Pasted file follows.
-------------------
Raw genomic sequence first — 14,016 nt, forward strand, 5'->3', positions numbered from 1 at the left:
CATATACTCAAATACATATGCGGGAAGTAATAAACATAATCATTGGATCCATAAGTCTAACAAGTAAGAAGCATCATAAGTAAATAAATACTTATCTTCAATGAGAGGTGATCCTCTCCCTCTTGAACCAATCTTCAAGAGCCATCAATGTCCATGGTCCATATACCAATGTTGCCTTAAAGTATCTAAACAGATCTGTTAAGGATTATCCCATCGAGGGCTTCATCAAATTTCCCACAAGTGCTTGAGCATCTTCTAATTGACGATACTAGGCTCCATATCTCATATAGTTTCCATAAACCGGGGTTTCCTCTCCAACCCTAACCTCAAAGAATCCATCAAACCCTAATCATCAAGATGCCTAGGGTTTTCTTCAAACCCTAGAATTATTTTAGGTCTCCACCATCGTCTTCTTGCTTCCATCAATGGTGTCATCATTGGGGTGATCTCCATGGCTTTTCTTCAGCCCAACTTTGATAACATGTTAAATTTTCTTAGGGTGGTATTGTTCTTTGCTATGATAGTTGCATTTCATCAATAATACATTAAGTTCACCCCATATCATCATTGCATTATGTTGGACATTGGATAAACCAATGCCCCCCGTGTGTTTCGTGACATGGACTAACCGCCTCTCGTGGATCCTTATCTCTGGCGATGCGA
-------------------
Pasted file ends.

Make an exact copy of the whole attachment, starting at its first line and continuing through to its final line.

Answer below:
Raw genomic sequence first — 14,016 nt, forward strand, 5'->3', positions numbered from 1 at the left:
CATATACTCAAATACATATGCGGGAAGTAATAAACATAATCATTGGATCCATAAGTCTAACAAGTAAGAAGCATCATAAGTAAATAAATACTTATCTTCAATGAGAGGTGATCCTCTCCCTCTTGAACCAATCTTCAAGAGCCATCAATGTCCATGGTCCATATACCAATGTTGCCTTAAAGTATCTAAACAGATCTGTTAAGGATTATCCCATCGAGGGCTTCATCAAATTTCCCACAAGTGCTTGAGCATCTTCTAATTGACGATACTAGGCTCCATATCTCATATAGTTTCCATAAACCGGGGTTTCCTCTCCAACCCTAACCTCAAAGAATCCATCAAACCCTAATCATCAAGATGCCTAGGGTTTTCTTCAAACCCTAGAATTATTTTAGGTCTCCACCATCGTCTTCTTGCTTCCATCAATGGTGTCATCATTGGGGTGATCTCCATGGCTTTTCTTCAGCCCAACTTTGATAACATGTTAAATTTTCTTAGGGTGGTATTGTTCTTTGCTATGATAGTTGCATTTCATCAATAATACATTAAGTTCACCCCATATCATCATTGCATTATGTTGGACATTGGATAAACCAATGCCCCCCGTGTGTTTCGTGACATGGACTAACCGCCTCTCGTGGATCCTTATCTCTGGCGATGCGA